A big campaign participated by 19 local organizations and family members was quickly launched. The Burmese Embassy was picketed and the support team is holding a 24-hour vigil outside the Embassy until the 18 are released.

President Joseph Estrada urged the military to release two Filipinos detained, according to Deutsch Presse Agence. "I wish to express my deep concern over this matter," said Estrada, "I requeset the government of Myanmar to respect the rights of the 2 Filipinos and ensure their safety and humane treatment.

Philippines Foreign Secretary Dmonigo Siazon invoked the spirit of friendship and cooperation among 9 members of ASEAN in calling for the detainees’ release. Siazon was scheduled to discuss the situation with his counterpart Myanmar Foreign Minister U Ohn Gyaw and said he will send one clear message during the conversation: "Let my people go".

THAILAND: The Foreign Ministry of Thailand was the first Asean country that adopted the position that the 18 had not done anything wrong by handing out goodwill messages and therefore should be released.

Thai organizations (academics, law, rural poor, volunteer, human rights, students, political) announced their support for the actions of the 18, saying they were merely exercising their rights under Article 19 of the Universal Declaration of Human Rights. The organizations will send a team of family members, lawyers, doctors and human rights documenters to Burma later this week to meet with the Thai detainees, and hopefully other nationals.

Thais have joined a round-the-clock vigil in front of the Burmese Embassy in Bangkok. Burmese activists started the vigil on August 3 to mark the 8888 anniversary and have now incorporated demands for the release of the 18 into their action. A minimum presence of 60 people is maintained there.

Meanwhile, Thai media have been giving the matter prominence, all of it favorable. The Matichon newspaper ran a substantial news story featuring the mother of Ms Chanakan, the 22-year-old student activist. Chanakan’s mother declared she was proud of her daughter’s efforts to promote human rights and democracy in Thailand and Burma.

Thai organizations also plan to hold another press conference on Friday August 14 and invite representatives of family and organisation of the detained to participate. They are unable to afford airfares from Australia or the US. They are trying to find money for 2 reps from the Asean countries affected. If you are able to find the money to travel from other sources, you are most welcome to participate.

USA The US State Department and US Embassy in Rangoon became very cooperative after the matter of privacy protection was cleared up.

Strong statements are being issued and Ms Kristen Hagestrom from the Embassy is actively following the matter through.

US activists have begun the media campaign and are undertaking a range of activities. The US State Department made a statement on 11 August 1998 for the prompt release of the 6 Americans.

New Jersey Republican Representative Chris Smith, chairman of the House Sub-committee on International Operations and Human Rights has flew to Bangkok to get into Burma and help secure the release of all 18 Human Rights activist detained by the Burmese government.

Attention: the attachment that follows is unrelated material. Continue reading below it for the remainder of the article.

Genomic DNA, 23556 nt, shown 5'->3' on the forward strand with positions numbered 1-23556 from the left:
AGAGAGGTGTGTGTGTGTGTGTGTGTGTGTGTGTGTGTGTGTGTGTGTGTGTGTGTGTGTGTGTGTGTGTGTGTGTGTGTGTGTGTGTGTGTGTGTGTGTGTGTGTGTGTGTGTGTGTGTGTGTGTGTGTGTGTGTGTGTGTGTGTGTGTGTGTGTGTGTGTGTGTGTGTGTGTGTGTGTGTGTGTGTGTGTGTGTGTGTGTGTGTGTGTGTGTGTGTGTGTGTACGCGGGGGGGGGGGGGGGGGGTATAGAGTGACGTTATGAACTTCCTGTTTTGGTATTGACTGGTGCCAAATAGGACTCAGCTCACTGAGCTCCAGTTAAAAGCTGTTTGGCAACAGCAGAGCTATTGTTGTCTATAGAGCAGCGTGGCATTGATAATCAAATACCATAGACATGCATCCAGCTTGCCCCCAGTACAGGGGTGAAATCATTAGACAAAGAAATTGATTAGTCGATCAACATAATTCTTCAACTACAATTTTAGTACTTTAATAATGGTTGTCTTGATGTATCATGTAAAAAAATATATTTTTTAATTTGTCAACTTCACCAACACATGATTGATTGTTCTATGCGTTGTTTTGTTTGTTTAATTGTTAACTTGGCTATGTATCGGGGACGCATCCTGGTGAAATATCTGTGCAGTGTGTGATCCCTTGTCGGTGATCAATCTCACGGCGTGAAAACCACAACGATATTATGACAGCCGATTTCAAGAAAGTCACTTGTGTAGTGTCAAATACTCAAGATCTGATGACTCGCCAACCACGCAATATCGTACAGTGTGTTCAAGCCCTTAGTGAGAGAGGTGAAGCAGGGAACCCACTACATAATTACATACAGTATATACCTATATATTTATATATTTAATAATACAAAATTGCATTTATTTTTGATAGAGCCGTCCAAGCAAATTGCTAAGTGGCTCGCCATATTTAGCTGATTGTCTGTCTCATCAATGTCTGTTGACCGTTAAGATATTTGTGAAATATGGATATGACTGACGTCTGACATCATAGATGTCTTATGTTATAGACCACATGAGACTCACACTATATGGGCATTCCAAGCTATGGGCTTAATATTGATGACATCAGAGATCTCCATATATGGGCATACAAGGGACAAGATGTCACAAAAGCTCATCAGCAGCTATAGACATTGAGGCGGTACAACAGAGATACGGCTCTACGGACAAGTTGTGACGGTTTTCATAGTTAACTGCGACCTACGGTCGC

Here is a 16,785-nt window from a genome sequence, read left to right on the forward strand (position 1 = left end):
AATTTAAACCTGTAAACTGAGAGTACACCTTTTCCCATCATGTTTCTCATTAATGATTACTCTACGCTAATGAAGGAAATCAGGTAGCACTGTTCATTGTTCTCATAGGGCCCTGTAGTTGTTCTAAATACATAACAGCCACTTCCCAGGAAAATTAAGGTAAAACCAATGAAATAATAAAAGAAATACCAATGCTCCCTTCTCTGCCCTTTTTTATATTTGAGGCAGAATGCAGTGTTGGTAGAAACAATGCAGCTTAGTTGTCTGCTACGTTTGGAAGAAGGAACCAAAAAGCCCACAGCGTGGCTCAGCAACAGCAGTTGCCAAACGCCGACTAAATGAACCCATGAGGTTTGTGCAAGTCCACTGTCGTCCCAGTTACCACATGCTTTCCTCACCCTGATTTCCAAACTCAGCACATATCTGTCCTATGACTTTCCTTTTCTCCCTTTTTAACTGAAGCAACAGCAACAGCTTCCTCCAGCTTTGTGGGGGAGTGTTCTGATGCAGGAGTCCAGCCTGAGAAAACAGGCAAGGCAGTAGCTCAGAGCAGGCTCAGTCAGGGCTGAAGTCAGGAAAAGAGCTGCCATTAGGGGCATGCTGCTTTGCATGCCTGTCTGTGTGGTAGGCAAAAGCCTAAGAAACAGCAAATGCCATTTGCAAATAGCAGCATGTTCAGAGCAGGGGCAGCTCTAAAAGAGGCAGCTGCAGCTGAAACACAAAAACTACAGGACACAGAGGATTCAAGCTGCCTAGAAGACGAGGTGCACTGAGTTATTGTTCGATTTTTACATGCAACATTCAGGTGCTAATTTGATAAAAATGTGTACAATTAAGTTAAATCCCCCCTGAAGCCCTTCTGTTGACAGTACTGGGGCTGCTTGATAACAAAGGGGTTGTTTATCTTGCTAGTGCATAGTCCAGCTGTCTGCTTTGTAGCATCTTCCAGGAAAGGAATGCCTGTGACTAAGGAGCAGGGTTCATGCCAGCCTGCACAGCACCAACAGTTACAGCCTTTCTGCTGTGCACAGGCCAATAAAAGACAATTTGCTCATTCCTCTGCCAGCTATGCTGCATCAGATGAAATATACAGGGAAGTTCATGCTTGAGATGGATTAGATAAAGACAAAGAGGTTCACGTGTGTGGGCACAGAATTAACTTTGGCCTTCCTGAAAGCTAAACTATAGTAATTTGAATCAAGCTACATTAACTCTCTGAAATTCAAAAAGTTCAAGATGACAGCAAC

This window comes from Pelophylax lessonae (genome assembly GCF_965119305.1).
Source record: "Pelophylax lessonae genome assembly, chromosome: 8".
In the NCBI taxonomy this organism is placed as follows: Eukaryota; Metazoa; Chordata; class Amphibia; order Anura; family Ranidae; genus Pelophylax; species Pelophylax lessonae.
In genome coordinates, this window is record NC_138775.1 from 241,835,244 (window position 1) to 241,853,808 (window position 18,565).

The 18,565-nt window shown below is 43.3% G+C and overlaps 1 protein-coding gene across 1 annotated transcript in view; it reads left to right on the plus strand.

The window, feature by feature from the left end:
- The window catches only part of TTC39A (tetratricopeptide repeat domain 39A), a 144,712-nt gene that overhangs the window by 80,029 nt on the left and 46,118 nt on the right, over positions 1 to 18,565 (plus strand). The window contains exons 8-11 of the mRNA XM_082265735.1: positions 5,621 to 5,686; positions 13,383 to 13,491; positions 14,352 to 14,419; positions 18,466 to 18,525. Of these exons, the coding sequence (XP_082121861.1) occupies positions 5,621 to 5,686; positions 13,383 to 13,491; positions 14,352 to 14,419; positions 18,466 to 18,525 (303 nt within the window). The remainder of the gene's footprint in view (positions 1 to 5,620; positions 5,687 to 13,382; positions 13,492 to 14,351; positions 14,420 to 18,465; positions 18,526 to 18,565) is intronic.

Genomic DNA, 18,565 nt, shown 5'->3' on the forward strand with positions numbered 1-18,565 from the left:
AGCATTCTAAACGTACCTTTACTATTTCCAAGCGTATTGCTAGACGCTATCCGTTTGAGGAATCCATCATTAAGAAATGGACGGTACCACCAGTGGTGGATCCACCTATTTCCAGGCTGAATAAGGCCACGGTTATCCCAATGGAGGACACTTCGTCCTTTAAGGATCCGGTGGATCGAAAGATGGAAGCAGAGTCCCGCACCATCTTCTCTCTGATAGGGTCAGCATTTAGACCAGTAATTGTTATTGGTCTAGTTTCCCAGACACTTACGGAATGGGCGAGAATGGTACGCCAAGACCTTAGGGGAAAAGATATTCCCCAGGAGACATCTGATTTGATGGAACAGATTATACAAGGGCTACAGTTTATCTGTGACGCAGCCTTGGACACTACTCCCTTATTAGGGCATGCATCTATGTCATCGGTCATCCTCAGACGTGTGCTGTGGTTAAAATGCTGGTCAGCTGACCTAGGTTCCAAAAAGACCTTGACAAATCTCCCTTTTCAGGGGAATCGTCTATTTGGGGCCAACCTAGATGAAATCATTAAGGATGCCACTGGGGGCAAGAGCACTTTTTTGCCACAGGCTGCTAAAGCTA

Address : Datuk Abdullah Ahmad Badawi Minister of Foreign Affairs Wisma Putra, 50602 Kuala Lunpur. Tel : 603-2488088 Fax : 603-2415258

Request the following :

1. Urge the Malaysian Government to assert its sovereignty and demand the immediate release of its local citizens. 2. Mention also that other ASEAN partners – Philippines and Thailand have demanded for the immediate release of their citizens and Malaysia should follow likewise. 3. It is important to remind that the three Malaysian Human Rights Activists Jonson Chong, Ong Ju Lyn and See Chee were there just to attend a solidarity event to commemorate the anniversary of student massacre in 1988.They never not part of any criminal act but were merely conveying goodwill and friendship to the peace-loving people in Burma.


We urge you to write letters and solidarity messages to three Malaysian Human Rights activists as well as others c/o the Malaysian Embassy in Rangoon.

Please also request the embassy to pass the letters to the detainees in the earliest possible time.

Address : Embassy of Malaysia 82, Diplomatic Quarters, Pyidannggsu Yeiktha Road, Yangon.

Ambassador : Dato Abdul Wahab Harun First Secretary : Mr. Kennedy Jawan.

Tel: 95-1-220248/220249/220251 Fax : 95-1-221840


i) Write protest letters urging the immediate release of the ALL THE 18 Detainees and your concerns to Diplomatic representives of Myanmar accredited to your country.

Burma Embassies

MALAYSIA: Embassy of the Union of Myanmar 10, Jalan Mengkuang, Off Jalan Ru, 55000 Kuala Lumpur. Ambassador : U Saw Tin Tel : 03-4560280/4570680 Fax : 03-4568320

AUSTRALIA: 22 Arkana Street, Yarralumla, Canberra,A.C.T 2600 Australia, Tel: 2733811,2733751 Telex: MYANMAR AA 61376 Fax: 2734357

BANGLADESH: Chancery No.89(B) Road No,4, Banani, Dhaka-13, Tel: 601461,601915 Fax: 88-02-883740 Telex: 122519 UNIM C Fax: 42 2 370646

FEDERAL REPUBLIC OF GERMANY: Schumannstr, 112,5300, Bonn 1. Tel: (0228) 210091 Telex: 8869560 MYAN D Fax: (0228) 219316

FRANCE: 60,Rue De Couwelles, 75008 Paris. Tel: 4225 5695 Telex:

MYANMAR 642490 F Fax: 4256 4941

CANADA: 85 Range Road, Apartment No.902903 The Sandringham. Ottawa, Ontario, KIN 816, Tel: (613) 232-6446 Telex: 053-3334

INDIA: 3/50 F, Nyaya Marg, Chankyapuri, New DelIhi-1 10021 Tel: 600251,600252 FAX: 327204 Telex: 61295 UNIMAR IA

HONG KONG: Myanmar Consulate General, Room 2424, Sun Hung Kai Centre, 30 Habour Road, Wanchai. Telex: 371504 MYANMA IL Fax: 972 3 5493866

ITALY: Via Vincenzo Bellino 20, Interno 1,00198 Rome Tel: 8549374, 8416863 Telex: 625103 MERM I Fax: 8413167

JAPAN: 8-26, 4 Chome, KitaWhinagawa, Shinagawa-ku, Tokyo 140. Tel: (03)3441-9291/5 Telex: MYANMARJ 32289 Fax: (03) 3447-7394

SOUTH KOREA: 7323-1,724-1, Hannam dong,Yongsan-ku, Seoul. Tel: 792-3341,796-9858

NEPAL: Chakupat, Patan Gate, Lalipur,Kathmandu, P.O.Box No. 2437. Tel: 521788,524788 Telex: 0891 2396 MYANMAR NP Fax: 977 01 523402

PEOPLE’S REPUBLIC OF CHINA: No.6, Dongzhi Men Wa Street,ChaoyangDistrict, Beijing, Tel: 5321584,53521425 Telex: 085-210416

REPUBLIC OF SINGAPORE: No. 15,St. Martin’s Drive, Singapore 1025. Tel: 2358763,2358704 Telex:RS21467 UNIMAR Fax: 2355963

UNITED KINGDOM: 19 A Charles Street, LondonWIX8ER Tel: 071-629 6966 Telex: UNIMASL K28921 Fax: 796-5570

SRI LANKA: 17,Skelton Gardens, Colombo 5, Tel: 587607,587608 Telex: 22844 UNIMM CE Fax: 580460

THAILAND: 132 Sathorn Nua Road, Bangkok 10500. Tel: 2337250,234498 Telex: 20971 MEBT TH Fax: (662) 2366898

THE PHILIPPINES: 4th Floor, Basic Petroleum Building, 104,Carlos, Palancajr. Street, Legaspi Village.Makati Metro, Manila. Tel: 8172373 Telex: 66017 MYANMARPN Fax: 6328175895 Telex: 267609 MYAN-MAG Fax: 071 629 4169

UNITED STATES OF AMERICA: 2300 S Street, N.W. Washington D.C.20008 Tel: (202) 332-9044 Telex: 248310 MYAN UR Fax: (202) 332-9046

Document Type : Urgent Appeal Case
Document ID : UA980814
Countries : Burma (Myanmar),